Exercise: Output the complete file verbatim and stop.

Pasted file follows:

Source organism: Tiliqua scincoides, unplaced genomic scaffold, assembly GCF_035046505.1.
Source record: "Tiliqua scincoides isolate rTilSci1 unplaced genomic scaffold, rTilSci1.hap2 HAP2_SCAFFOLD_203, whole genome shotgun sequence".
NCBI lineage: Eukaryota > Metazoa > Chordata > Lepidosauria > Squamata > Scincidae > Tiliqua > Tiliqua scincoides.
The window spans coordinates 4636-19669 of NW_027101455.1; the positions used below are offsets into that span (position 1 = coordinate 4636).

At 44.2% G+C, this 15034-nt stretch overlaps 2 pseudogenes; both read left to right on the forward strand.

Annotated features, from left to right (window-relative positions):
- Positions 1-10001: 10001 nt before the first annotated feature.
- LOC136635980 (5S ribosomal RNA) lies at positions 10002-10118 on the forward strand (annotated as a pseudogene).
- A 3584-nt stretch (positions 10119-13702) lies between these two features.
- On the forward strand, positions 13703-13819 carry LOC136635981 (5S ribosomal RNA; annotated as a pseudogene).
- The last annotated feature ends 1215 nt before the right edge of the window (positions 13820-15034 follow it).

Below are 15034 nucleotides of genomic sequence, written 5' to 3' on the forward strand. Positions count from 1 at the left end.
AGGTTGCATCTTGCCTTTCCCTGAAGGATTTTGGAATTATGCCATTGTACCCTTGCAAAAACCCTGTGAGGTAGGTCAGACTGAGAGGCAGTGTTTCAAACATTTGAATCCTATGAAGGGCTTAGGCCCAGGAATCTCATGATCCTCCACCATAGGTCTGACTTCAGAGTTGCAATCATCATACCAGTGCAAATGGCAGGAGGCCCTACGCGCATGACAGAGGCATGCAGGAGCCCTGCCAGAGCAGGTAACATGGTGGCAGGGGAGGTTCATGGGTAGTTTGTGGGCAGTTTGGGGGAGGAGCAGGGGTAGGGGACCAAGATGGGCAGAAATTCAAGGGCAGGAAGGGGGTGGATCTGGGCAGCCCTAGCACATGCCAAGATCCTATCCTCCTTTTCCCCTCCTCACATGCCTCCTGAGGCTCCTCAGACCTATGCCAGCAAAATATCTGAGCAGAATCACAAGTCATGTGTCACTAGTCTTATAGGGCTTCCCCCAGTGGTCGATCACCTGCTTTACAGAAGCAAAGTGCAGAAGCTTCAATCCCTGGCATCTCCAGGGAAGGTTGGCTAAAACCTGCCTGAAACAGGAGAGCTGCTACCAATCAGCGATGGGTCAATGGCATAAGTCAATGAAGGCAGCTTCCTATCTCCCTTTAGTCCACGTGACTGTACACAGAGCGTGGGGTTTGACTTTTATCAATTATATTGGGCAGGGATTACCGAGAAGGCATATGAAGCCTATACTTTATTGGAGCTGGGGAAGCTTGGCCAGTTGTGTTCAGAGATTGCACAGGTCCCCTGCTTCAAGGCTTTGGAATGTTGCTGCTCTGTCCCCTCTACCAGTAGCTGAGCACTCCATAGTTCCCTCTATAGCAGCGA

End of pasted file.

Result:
Source organism: Tiliqua scincoides, unplaced genomic scaffold, assembly GCF_035046505.1.
Source record: "Tiliqua scincoides isolate rTilSci1 unplaced genomic scaffold, rTilSci1.hap2 HAP2_SCAFFOLD_203, whole genome shotgun sequence".
NCBI lineage: Eukaryota > Metazoa > Chordata > Lepidosauria > Squamata > Scincidae > Tiliqua > Tiliqua scincoides.
The window spans coordinates 4636-19669 of NW_027101455.1; the positions used below are offsets into that span (position 1 = coordinate 4636).

At 44.2% G+C, this 15034-nt stretch overlaps 2 pseudogenes; both read left to right on the forward strand.

Annotated features, from left to right (window-relative positions):
- Positions 1-10001: 10001 nt before the first annotated feature.
- LOC136635980 (5S ribosomal RNA) lies at positions 10002-10118 on the forward strand (annotated as a pseudogene).
- A 3584-nt stretch (positions 10119-13702) lies between these two features.
- On the forward strand, positions 13703-13819 carry LOC136635981 (5S ribosomal RNA; annotated as a pseudogene).
- The last annotated feature ends 1215 nt before the right edge of the window (positions 13820-15034 follow it).

Below are 15034 nucleotides of genomic sequence, written 5' to 3' on the forward strand. Positions count from 1 at the left end.
AGGTTGCATCTTGCCTTTCCCTGAAGGATTTTGGAATTATGCCATTGTACCCTTGCAAAAACCCTGTGAGGTAGGTCAGACTGAGAGGCAGTGTTTCAAACATTTGAATCCTATGAAGGGCTTAGGCCCAGGAATCTCATGATCCTCCACCATAGGTCTGACTTCAGAGTTGCAATCATCATACCAGTGCAAATGGCAGGAGGCCCTACGCGCATGACAGAGGCATGCAGGAGCCCTGCCAGAGCAGGTAACATGGTGGCAGGGGAGGTTCATGGGTAGTTTGTGGGCAGTTTGGGGGAGGAGCAGGGGTAGGGGACCAAGATGGGCAGAAATTCAAGGGCAGGAAGGGGGTGGATCTGGGCAGCCCTAGCACATGCCAAGATCCTATCCTCCTTTTCCCCTCCTCACATGCCTCCTGAGGCTCCTCAGACCTATGCCAGCAAAATATCTGAGCAGAATCACAAGTCATGTGTCACTAGTCTTATAGGGCTTCCCCCAGTGGTCGATCACCTGCTTTACAGAAGCAAAGTGCAGAAGCTTCAATCCCTGGCATCTCCAGGGAAGGTTGGCTAAAACCTGCCTGAAACAGGAGAGCTGCTACCAATCAGCGATGGGTCAATGGCATAAGTCAATGAAGGCAGCTTCCTATCTCCCTTTAGTCCACGTGACTGTACACAGAGCGTGGGGTTTGACTTTTATCAATTATATTGGGCAGGGATTACCGAGAAGGCATATGAAGCCTATACTTTATTGGAGCTGGGGAAGCTTGGCCAGTTGTGTTCAGAGATTGCACAGGTCCCCTGCTTCAAGGCTTTGGAATGTTGCTGCTCTGTCCCCTCTACCAGTAGCTGAGCACTCCATAGTTCCCTCTATAGCAGCGA